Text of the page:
The Habit and “Ritual” of Smoking
Now let’s look a bit more at the actions of smoking. Most smokers smoke a pack a day. Some more, some less, but the majority are right around one pack a day. Each pack contains 20 cigarettes, and it takes about 15 “puffs” on a cigarette to smoke it. Each time a smoker smokes there is a ritual of sorts that is involved. He or she gets the pack, taps out a cigarette, puts it to their mouth, lights fire of some sort, puffs to get the cigarette lit, then performs a repetitive action of putting the cigarette to their lips and puffing and taking it away from their lips about 15 times, and then ends the ritual by stamping the cigarette out in some manner. This whole ritual takes 7 to 11 minutes to perform, and it is performed 20 times a day at fairly regular intervals.
Not only is he or she performing the ritual 20 times a day, he or she is also moving their hand to their mouth three HUNDRED times a day. Smoking for over 10 years means you’ve performed that action day-in, day-out over a MILLION times — literally. Now I don’t care WHAT it is, if you’ve done three hundred times a day for 10 years, when you stop doing it, it’s going to feel a bit odd, or like something is missing. I felt odd when I stopped wearing glasses and found myself performing the action of pushing up non-existent glasses on my nose. It’s the same thing going on here… It’s not the cigarettes that a smoker misses, it’s the ritual, and the action. Take away the cigarettes, and the ritual and actions have no purpose, so the smoker doesn’t do them anymore, so there is that feeling like, “there’s something I need to be doing right now”, or that something is missing, etc. That feeling gets translated by the brain into something along the lines of , “I need a cigarette”. In reality, it should be translated into, I need to perform my ritual/action.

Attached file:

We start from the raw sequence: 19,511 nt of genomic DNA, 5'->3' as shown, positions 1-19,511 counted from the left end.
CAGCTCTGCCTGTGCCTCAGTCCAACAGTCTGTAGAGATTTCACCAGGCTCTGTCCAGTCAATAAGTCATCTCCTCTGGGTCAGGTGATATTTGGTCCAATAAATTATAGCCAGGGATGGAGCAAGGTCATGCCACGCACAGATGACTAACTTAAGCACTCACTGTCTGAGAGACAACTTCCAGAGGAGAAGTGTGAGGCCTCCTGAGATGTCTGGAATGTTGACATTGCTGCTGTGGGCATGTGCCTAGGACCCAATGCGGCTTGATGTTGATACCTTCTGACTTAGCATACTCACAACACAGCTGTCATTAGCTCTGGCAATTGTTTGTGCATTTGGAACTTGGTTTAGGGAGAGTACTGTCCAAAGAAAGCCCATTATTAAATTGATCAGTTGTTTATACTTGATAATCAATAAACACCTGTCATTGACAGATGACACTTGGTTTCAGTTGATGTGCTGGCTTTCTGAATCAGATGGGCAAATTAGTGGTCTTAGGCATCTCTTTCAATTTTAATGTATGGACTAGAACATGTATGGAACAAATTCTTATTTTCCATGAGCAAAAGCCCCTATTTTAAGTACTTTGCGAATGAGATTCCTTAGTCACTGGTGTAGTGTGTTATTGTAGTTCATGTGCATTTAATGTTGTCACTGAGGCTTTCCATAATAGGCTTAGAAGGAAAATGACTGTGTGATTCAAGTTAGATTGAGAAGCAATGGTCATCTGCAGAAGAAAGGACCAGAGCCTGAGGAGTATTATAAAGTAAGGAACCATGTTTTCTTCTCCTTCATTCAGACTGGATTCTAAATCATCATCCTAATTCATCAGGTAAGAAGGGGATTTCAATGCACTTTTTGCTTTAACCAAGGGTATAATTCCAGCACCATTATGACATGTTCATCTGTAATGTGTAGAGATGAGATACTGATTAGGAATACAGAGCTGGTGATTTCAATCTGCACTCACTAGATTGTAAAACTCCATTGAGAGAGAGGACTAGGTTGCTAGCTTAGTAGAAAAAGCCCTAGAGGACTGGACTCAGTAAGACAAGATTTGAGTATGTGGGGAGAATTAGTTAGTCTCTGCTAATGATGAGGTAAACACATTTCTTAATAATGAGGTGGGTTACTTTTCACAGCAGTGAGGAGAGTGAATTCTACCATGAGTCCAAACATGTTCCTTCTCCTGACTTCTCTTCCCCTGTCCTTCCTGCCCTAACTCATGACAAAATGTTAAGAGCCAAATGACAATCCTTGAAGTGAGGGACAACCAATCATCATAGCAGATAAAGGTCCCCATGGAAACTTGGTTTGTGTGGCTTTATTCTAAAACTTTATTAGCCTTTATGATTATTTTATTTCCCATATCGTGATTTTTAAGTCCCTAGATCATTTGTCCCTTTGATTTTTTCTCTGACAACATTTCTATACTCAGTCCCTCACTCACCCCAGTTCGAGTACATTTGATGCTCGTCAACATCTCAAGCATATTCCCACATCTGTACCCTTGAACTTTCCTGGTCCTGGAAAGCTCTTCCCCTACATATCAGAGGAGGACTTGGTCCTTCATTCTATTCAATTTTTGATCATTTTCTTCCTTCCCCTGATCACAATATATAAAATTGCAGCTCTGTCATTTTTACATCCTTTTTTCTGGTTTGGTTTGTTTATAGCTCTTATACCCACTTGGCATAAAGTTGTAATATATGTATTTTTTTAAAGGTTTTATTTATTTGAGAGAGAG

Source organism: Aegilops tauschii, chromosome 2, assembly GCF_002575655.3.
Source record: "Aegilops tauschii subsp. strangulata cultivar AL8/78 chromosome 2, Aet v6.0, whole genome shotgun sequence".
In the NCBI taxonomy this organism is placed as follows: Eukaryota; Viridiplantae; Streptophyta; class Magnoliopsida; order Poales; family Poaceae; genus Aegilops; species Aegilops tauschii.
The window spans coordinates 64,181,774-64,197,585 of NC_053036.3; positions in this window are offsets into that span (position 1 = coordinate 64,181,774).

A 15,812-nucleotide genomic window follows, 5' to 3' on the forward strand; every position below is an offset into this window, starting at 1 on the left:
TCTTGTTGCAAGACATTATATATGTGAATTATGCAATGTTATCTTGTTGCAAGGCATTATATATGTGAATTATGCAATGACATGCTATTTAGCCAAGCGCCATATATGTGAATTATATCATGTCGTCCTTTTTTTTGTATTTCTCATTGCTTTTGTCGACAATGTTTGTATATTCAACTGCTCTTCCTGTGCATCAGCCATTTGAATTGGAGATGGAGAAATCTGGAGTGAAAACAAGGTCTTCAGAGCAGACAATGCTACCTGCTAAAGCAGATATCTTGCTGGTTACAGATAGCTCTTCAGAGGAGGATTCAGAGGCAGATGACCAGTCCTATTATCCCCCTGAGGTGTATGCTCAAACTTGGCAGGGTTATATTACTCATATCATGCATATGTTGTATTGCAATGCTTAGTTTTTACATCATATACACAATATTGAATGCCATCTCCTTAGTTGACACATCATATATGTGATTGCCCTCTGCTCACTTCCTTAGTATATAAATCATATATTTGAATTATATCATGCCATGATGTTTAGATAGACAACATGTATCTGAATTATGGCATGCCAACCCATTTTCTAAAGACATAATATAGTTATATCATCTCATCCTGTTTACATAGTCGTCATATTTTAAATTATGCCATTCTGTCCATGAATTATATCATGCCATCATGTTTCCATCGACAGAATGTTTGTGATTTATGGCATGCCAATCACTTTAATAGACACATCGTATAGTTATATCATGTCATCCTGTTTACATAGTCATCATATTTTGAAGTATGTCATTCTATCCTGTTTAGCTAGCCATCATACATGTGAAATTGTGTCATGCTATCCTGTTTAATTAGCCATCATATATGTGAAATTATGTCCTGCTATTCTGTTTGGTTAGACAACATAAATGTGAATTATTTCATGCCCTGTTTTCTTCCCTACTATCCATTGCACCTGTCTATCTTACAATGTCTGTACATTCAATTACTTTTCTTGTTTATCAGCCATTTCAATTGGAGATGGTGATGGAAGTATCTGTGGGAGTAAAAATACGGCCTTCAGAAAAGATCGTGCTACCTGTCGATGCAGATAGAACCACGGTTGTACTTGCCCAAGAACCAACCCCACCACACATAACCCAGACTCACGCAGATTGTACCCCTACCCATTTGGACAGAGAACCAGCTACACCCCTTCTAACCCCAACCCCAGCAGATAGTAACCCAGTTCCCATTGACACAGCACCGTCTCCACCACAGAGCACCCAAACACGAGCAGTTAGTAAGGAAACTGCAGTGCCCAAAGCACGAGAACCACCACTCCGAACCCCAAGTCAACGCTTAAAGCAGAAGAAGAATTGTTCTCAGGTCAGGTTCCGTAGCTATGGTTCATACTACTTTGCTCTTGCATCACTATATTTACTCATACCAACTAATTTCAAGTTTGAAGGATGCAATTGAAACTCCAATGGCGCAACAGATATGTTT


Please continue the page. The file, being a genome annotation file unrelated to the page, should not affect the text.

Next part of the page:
Smokers Assign High Importance to Cigarettes
Somehow over the period of time that a person has been smoking, they began to assign extremely high importance to the cigarettes with behaviors about them. A smoker always makes sure to have cigarettes with them and that they have a “sufficient quantity” to last a while. A pack of cigarettes (and a lighter/matches) are nearly ALWAYS within easy reach if not ON the person’s body in a pocket or purse. If a smoker runs out of cigarettes, he immediately goes to a store and purchases more. If he forgets them, he either goes back to get them, or buys more right away. A smoker always tries to ensure there is a steady and ample supply of cigarettes.